Although the clergy members are grateful for the clarification, they say that the guidance “remains a new policy statement by the House” that is “to be incorporated into Common Worship.” If the guidance stands, the critics fear that it will be seen in the future as “signifying a change in liturgical and therefore doctrinal understanding, whether or not that was intended.”

In a statement to The Sunday Times, the Church of England responded to the letter:

“The bishops will give the letter their serious consideration, especially in the context of the preparation of a major new set of teaching and learning resources on identity, relationships, marriage and sexuality, ‘Living in Love and Faith’ which will be published next year. Transgender matters will be covered in those resources and the pastoral guidance does not pre-empt the work of the ‘Living in Love and Faith’ process. The guidance is not a restatement or a new statement on matters relating to gender, nor does it change the Church of England's teaching.”

The Rev. Ian Paul, a member of the Archbishop’s Council, told The Sunday Times that the backlash to the transgender guidance was “unprecedented.”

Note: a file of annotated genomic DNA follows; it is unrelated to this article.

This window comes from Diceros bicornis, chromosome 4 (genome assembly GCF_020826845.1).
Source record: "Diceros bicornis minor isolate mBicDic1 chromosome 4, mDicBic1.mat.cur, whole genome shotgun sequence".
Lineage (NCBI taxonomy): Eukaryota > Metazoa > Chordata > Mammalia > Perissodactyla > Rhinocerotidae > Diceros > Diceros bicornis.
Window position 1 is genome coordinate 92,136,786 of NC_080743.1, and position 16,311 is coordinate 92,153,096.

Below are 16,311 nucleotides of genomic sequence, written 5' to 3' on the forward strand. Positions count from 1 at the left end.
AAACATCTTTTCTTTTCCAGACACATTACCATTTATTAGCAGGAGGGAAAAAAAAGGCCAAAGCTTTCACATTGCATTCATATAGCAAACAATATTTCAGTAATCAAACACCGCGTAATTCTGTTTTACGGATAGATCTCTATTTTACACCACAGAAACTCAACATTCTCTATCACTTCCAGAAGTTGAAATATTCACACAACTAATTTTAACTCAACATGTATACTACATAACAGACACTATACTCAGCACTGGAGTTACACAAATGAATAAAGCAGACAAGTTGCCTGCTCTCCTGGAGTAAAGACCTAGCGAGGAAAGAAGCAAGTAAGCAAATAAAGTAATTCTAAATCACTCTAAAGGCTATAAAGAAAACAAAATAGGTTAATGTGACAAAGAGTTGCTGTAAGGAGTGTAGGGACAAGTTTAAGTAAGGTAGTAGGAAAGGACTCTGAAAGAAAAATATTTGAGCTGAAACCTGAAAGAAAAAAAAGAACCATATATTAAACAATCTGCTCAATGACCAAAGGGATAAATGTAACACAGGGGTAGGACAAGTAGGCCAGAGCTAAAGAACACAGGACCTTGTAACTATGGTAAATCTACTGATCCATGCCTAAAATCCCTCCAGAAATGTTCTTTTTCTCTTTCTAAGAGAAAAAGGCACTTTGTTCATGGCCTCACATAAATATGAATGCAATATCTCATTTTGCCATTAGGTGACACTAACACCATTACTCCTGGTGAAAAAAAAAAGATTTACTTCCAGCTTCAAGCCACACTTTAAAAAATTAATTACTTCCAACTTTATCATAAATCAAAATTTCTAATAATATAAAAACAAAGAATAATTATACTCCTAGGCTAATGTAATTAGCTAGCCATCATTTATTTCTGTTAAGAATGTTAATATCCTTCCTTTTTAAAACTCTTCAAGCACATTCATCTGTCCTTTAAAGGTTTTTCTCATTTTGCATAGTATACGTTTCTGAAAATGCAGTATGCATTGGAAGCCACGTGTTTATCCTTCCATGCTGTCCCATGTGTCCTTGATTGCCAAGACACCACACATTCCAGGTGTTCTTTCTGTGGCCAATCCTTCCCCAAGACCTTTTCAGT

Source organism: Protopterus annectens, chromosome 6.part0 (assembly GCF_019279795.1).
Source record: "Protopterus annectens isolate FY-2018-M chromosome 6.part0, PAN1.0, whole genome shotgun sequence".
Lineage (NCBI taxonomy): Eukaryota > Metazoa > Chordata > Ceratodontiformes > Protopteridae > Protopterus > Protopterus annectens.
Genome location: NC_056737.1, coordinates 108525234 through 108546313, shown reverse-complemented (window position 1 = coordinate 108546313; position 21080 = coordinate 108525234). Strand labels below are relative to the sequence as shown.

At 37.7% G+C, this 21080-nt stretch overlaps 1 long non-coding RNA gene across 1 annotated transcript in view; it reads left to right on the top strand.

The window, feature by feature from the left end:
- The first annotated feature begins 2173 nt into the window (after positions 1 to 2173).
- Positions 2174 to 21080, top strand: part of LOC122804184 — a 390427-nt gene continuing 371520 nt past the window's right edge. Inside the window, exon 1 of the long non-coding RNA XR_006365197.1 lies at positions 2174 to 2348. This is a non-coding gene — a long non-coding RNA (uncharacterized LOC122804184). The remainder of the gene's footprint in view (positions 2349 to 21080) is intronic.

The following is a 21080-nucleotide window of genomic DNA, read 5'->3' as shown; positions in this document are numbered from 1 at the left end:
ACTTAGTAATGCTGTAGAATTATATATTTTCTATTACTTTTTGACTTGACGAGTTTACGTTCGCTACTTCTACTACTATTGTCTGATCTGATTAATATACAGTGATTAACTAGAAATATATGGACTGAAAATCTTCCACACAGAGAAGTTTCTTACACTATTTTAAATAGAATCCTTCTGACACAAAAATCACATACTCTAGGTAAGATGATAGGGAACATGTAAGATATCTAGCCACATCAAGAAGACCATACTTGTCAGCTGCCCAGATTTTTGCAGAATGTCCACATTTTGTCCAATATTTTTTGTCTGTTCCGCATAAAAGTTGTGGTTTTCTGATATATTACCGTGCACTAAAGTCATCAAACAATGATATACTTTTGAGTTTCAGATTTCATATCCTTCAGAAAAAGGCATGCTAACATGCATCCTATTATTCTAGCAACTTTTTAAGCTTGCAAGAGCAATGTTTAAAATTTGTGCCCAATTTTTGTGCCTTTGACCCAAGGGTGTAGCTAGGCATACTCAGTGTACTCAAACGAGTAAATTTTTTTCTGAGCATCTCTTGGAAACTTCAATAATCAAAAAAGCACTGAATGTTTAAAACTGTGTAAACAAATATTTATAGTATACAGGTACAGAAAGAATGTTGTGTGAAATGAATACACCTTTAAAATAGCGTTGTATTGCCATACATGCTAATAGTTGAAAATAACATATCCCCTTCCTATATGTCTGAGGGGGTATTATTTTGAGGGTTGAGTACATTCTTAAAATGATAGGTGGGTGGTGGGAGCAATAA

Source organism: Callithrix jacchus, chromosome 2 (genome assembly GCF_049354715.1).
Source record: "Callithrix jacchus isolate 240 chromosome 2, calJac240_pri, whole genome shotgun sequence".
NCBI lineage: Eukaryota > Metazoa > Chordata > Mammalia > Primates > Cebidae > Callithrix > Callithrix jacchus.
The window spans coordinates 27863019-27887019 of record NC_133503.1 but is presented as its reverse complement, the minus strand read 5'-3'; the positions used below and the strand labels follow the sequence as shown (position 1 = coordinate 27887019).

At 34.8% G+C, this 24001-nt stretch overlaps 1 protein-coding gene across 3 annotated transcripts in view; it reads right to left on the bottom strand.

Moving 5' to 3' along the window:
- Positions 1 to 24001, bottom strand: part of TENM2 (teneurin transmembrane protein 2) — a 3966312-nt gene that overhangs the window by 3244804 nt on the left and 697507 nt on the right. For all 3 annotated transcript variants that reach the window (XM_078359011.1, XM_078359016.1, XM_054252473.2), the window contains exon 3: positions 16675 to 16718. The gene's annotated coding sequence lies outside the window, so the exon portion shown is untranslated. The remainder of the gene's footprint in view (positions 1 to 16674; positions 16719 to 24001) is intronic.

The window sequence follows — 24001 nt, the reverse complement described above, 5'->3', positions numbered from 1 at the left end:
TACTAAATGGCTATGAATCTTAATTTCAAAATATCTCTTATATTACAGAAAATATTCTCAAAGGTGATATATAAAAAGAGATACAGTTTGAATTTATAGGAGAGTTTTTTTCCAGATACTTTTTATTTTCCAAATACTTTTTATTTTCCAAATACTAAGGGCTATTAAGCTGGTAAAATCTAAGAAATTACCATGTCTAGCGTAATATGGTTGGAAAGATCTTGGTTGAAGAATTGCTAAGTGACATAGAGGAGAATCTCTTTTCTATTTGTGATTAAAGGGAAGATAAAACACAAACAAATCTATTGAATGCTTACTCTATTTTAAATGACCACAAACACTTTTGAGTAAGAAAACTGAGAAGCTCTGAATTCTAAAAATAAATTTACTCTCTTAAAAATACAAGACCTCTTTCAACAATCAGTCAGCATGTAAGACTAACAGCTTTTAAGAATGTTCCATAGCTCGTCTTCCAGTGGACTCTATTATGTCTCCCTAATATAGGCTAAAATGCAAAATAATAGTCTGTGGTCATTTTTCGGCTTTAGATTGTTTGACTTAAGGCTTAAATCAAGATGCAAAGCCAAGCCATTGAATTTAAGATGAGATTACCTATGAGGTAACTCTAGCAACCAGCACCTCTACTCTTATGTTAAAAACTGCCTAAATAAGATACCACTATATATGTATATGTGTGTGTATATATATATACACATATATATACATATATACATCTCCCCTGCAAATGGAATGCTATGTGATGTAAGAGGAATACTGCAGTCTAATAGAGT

“This is the voice of the Anglican core,” he declared.

It didn’t take long after the guidance was released in December for theological conservative members of the denomination to denounce it. One of them is Andrea Williams, the chief executive of the Christian Legal Centre.

In a statement, she called the guidance a sign that the Church of England was continuing its "devastating trajectory toward an outright denial of God and His Word."

As trans-identified individuals are already able to marry in the Church of England, the Church of England’s director of mission and public affairs in October backed the U.K. government’s plan to make it easier for trans-identified people to get legal recognition of their preferred gender.

"Trans people with gender recognition are already able to marry in our churches,” he was quoted as saying. “Being transgender does not prevent someone offering themselves for ordained ministry and we have transgender clergy as well as laity."